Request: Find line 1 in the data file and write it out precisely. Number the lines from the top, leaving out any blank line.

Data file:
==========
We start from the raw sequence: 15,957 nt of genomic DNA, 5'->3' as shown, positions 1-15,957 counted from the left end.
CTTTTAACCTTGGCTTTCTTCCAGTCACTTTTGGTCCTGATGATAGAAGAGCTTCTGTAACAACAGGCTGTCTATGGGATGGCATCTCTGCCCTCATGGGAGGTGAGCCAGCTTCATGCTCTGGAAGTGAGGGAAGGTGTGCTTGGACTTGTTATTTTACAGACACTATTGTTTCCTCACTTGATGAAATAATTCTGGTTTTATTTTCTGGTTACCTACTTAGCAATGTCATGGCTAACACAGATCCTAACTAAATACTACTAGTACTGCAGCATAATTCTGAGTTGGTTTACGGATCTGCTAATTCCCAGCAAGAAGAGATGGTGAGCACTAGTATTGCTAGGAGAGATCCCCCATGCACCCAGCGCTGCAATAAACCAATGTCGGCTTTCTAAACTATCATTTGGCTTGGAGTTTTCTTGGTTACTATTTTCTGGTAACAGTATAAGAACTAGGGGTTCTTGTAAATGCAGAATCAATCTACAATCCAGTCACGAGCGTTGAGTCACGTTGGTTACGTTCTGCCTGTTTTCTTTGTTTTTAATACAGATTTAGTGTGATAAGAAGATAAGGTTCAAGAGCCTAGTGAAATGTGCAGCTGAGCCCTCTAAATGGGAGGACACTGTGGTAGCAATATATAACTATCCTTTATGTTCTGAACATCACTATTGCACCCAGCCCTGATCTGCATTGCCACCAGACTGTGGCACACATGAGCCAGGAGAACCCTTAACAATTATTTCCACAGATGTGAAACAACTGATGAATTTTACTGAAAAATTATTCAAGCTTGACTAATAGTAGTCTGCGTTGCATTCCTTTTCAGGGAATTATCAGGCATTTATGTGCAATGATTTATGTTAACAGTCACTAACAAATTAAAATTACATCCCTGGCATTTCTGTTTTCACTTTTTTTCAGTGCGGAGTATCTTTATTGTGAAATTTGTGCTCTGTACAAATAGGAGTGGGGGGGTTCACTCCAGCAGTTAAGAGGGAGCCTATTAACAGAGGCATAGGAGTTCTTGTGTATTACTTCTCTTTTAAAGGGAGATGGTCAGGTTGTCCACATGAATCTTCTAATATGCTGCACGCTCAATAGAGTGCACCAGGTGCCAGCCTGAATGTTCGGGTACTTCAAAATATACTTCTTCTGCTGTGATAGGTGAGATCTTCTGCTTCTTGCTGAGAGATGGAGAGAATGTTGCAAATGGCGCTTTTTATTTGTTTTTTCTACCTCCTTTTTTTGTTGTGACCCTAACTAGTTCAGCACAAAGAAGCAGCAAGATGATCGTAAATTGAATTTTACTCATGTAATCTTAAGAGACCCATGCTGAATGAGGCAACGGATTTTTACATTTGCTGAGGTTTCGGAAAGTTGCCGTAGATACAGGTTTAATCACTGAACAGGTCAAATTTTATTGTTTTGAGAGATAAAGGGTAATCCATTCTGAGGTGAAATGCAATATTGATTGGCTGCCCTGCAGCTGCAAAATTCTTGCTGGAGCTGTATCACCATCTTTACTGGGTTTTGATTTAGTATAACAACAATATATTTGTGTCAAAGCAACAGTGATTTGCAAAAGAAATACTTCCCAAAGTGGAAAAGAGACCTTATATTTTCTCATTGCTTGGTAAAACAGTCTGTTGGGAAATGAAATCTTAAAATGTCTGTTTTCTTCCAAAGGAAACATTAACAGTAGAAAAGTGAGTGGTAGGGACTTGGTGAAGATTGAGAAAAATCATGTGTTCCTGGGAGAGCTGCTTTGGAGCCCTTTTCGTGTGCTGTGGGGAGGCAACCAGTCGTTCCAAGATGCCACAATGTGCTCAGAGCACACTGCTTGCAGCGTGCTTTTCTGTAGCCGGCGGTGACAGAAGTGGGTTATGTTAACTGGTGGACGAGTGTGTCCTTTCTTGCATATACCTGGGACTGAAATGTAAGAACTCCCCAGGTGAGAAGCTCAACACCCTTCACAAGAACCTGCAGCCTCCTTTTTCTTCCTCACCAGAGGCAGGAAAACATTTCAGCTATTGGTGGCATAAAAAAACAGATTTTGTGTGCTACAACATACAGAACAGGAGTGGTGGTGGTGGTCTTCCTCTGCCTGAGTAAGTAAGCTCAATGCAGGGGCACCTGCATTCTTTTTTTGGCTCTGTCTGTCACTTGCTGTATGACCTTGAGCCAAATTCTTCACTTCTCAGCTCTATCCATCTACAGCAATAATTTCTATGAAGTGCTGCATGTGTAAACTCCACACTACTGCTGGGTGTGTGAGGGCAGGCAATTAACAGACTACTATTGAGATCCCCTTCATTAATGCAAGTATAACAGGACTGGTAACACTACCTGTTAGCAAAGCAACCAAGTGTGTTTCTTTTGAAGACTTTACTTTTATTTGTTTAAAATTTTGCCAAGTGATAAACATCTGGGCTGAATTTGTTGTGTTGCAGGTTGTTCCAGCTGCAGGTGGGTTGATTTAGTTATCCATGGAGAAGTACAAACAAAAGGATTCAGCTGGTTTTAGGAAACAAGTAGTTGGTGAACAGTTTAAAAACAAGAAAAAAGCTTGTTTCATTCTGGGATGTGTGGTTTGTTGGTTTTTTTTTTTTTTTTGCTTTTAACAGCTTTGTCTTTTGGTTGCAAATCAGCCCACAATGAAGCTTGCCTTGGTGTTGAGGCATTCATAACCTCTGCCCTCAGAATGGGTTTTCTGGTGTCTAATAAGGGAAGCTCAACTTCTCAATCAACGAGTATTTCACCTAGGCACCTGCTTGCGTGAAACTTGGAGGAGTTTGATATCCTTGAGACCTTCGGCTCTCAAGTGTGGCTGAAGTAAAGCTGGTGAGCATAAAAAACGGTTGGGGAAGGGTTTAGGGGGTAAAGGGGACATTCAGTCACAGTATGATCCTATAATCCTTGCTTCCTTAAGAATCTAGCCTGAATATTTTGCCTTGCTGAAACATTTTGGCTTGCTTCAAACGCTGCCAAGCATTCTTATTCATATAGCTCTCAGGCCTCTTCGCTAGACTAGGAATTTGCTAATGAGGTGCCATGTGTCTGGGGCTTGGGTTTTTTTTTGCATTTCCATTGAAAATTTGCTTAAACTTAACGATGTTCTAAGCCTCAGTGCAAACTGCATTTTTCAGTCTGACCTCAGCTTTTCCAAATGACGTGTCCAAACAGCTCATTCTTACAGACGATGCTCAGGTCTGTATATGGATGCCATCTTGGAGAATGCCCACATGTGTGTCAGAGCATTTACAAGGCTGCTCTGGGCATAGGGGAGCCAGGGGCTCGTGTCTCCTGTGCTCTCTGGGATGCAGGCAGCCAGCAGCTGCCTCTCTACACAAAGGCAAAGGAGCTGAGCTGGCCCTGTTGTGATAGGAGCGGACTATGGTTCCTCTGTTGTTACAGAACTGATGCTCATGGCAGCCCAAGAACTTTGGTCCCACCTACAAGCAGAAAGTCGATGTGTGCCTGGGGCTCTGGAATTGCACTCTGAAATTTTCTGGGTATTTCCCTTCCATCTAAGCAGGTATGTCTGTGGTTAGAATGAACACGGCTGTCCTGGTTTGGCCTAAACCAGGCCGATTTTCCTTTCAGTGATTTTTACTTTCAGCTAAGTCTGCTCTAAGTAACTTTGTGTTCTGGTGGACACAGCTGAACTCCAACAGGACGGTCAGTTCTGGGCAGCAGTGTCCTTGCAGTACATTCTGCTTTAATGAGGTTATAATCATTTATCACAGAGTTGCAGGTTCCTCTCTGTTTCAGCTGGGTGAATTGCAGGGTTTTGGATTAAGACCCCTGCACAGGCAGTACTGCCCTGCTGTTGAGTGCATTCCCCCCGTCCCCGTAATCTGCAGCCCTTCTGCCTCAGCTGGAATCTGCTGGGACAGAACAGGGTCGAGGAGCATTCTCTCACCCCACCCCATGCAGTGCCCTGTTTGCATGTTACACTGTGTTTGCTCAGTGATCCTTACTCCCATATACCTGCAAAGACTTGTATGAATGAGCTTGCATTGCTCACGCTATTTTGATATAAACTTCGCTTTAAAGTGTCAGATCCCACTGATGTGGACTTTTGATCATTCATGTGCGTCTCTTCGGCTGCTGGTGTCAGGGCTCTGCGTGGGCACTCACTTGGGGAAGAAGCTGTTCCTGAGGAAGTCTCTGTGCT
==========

We start from the raw sequence: 15,957 nt of genomic DNA, 5'->3' as shown, positions 1-15,957 counted from the left end.